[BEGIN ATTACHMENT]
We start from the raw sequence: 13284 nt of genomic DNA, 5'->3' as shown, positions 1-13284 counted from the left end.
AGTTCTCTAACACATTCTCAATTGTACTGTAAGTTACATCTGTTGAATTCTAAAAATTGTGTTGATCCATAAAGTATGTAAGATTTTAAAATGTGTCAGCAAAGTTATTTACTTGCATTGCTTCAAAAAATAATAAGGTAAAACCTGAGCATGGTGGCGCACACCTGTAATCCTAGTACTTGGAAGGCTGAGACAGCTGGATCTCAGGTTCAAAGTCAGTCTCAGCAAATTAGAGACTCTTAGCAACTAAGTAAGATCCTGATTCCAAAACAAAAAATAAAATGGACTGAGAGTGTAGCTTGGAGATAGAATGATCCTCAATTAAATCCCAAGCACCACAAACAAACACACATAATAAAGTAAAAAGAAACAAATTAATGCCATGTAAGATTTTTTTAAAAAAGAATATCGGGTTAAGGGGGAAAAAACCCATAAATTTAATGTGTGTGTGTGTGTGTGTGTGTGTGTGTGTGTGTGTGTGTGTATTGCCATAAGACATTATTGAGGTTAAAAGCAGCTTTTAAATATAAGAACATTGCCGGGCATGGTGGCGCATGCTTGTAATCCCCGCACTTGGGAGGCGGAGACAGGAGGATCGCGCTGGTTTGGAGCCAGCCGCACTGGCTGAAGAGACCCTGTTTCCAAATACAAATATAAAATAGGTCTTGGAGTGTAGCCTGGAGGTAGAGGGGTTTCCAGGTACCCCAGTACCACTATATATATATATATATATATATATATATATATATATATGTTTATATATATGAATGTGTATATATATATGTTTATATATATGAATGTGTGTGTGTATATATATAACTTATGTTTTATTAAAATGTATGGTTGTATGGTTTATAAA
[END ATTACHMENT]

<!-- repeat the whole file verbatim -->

We start from the raw sequence: 13284 nt of genomic DNA, 5'->3' as shown, positions 1-13284 counted from the left end.
AGTTCTCTAACACATTCTCAATTGTACTGTAAGTTACATCTGTTGAATTCTAAAAATTGTGTTGATCCATAAAGTATGTAAGATTTTAAAATGTGTCAGCAAAGTTATTTACTTGCATTGCTTCAAAAAATAATAAGGTAAAACCTGAGCATGGTGGCGCACACCTGTAATCCTAGTACTTGGAAGGCTGAGACAGCTGGATCTCAGGTTCAAAGTCAGTCTCAGCAAATTAGAGACTCTTAGCAACTAAGTAAGATCCTGATTCCAAAACAAAAAATAAAATGGACTGAGAGTGTAGCTTGGAGATAGAATGATCCTCAATTAAATCCCAAGCACCACAAACAAACACACATAATAAAGTAAAAAGAAACAAATTAATGCCATGTAAGATTTTTTTAAAAAAGAATATCGGGTTAAGGGGGAAAAAACCCATAAATTTAATGTGTGTGTGTGTGTGTGTGTGTGTGTGTGTGTGTGTGTGTGTATTGCCATAAGACATTATTGAGGTTAAAAGCAGCTTTTAAATATAAGAACATTGCCGGGCATGGTGGCGCATGCTTGTAATCCCCGCACTTGGGAGGCGGAGACAGGAGGATCGCGCTGGTTTGGAGCCAGCCGCACTGGCTGAAGAGACCCTGTTTCCAAATACAAATATAAAATAGGTCTTGGAGTGTAGCCTGGAGGTAGAGGGGTTTCCAGGTACCCCAGTACCACTATATATATATATATATATATATATATATATATATATATGTTTATATATATGAATGTGTATATATATATGTTTATATATATGAATGTGTGTGTGTATATATATAACTTATGTTTTATTAAAATGTATGGTTGTATGGTTTATAAA